In Western Pa., locally owned eateries holding their own in competition with big chains

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It’s 7:05 on a recent Saturday morning and the Kountry Kitchen on Main Street in Zelienople is a cacophony of sounds emanating from a sizzling griddle combined with the din of a dozen muted conversations punctuated with instructions like “over-easy” and “crisp” and “deli rye, thanks.” They’re a backdrop to the savory smell of crisping bacon mixed with the aroma of frying onions and potatoes.

“Good morning, Hon!” shouts Angeline Bucci of Harmony, a waitress at the tiny borough mainstay for 35 years. She greets three men tucked in one of 11 blue booths in a galley-style dining room longer than it is wide with two expansive counters of worn Formica. In all, there are some 50 seats and within an hour or so, every one is filled and a line is out the door.

About the same time, a half-dozen miles south on Route 19, a stone’s throw from the intersection of three interstate highways in Cranberry, parking lots are bustling at the big-business chain restaurants that have pockets deep enough for advertising budgets and mass marketing strategies.

In a languid economy where restaurants are competing for dollars stretched thin, the independently owned places are bringing their distinct flavor to the marketplace and are holding their own in the competition — and then some.

Take J.T.’s on Brownsville in Brentwood, about 35 miles south of the Kountry Kitchen.

It’s a Thursday, mid-morning, and about every table in this hole-in-the-wall eatery is set with at least one large plate with potato pancakes hanging over the edge.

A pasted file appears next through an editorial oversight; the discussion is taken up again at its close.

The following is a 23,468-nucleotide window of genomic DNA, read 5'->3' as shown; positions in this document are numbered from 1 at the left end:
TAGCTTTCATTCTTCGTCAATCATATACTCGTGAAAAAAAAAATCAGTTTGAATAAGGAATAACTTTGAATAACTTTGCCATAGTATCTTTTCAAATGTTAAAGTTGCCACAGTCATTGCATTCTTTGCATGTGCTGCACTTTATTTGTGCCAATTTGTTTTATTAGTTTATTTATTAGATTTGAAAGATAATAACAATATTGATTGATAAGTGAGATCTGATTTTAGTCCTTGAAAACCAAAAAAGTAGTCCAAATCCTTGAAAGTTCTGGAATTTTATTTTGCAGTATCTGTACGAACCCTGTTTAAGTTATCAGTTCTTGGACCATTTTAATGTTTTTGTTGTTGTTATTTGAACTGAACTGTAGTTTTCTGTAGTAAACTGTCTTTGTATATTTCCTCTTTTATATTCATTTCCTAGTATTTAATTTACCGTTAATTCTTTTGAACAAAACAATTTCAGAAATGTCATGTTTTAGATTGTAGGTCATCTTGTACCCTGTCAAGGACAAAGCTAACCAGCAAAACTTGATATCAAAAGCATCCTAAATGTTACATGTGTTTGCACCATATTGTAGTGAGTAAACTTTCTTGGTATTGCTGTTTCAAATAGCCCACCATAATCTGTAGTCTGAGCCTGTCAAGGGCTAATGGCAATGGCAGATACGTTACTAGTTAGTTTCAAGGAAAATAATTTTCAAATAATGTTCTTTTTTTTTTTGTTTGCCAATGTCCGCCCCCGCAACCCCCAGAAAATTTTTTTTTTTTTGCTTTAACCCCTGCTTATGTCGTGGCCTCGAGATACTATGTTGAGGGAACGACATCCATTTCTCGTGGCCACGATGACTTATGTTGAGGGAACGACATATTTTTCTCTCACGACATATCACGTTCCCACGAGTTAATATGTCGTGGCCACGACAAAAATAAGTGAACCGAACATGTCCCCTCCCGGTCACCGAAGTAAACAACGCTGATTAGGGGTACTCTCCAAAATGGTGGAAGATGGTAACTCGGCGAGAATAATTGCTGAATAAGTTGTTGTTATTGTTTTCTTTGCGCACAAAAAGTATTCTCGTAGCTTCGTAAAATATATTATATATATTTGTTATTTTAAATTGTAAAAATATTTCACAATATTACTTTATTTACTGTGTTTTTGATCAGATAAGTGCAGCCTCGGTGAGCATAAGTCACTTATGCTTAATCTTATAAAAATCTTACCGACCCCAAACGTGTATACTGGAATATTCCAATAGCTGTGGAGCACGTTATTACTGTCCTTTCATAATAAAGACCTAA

Thin, crisp and just the right shade of brown, they’re on the menu Thursday through Sunday — to keep them special, said waitress Diane Shockey of Baldwin Borough. If you come in after noon the weekend, don’t expect to get any.

They’re house specialties, put on the menu at the request of patrons, said Fred Bergia of Dormont, who cooks and runs the restaurant for his nephew, Joe Tewell of Bethel Park. “That’s what we do here — what the customer wants,” Mr. Bergia said.

It’s about 10:30 a.m., so breakfast is over and the lunch crew hasn’t yet arrived. Still, there’s a steady stream of customers keeping Ms. Shockey busy every minute of the eight hours she’ll work between 6 a.m. and 2 p.m. when the restaurant closes. The hours are the same every day of the week. She’s the only waitress on duty any weekday, and she says it's the “funnest job” she’s ever had. “We’re like family here,” she said. “You can go anywhere for eggs. You can cook an egg at home. But you’re getting something more than a good breakfast when you come here. You’re getting camaraderie with quality food.”'

Keith Gascorowski of Brentwood was on a break from his job in heating and air conditioning, and he and his boss stopped in for a bite. “It reminds me of somebody cooking in your own home. It’s a treat, like your great-grandma who knows how to cook real good,” he said.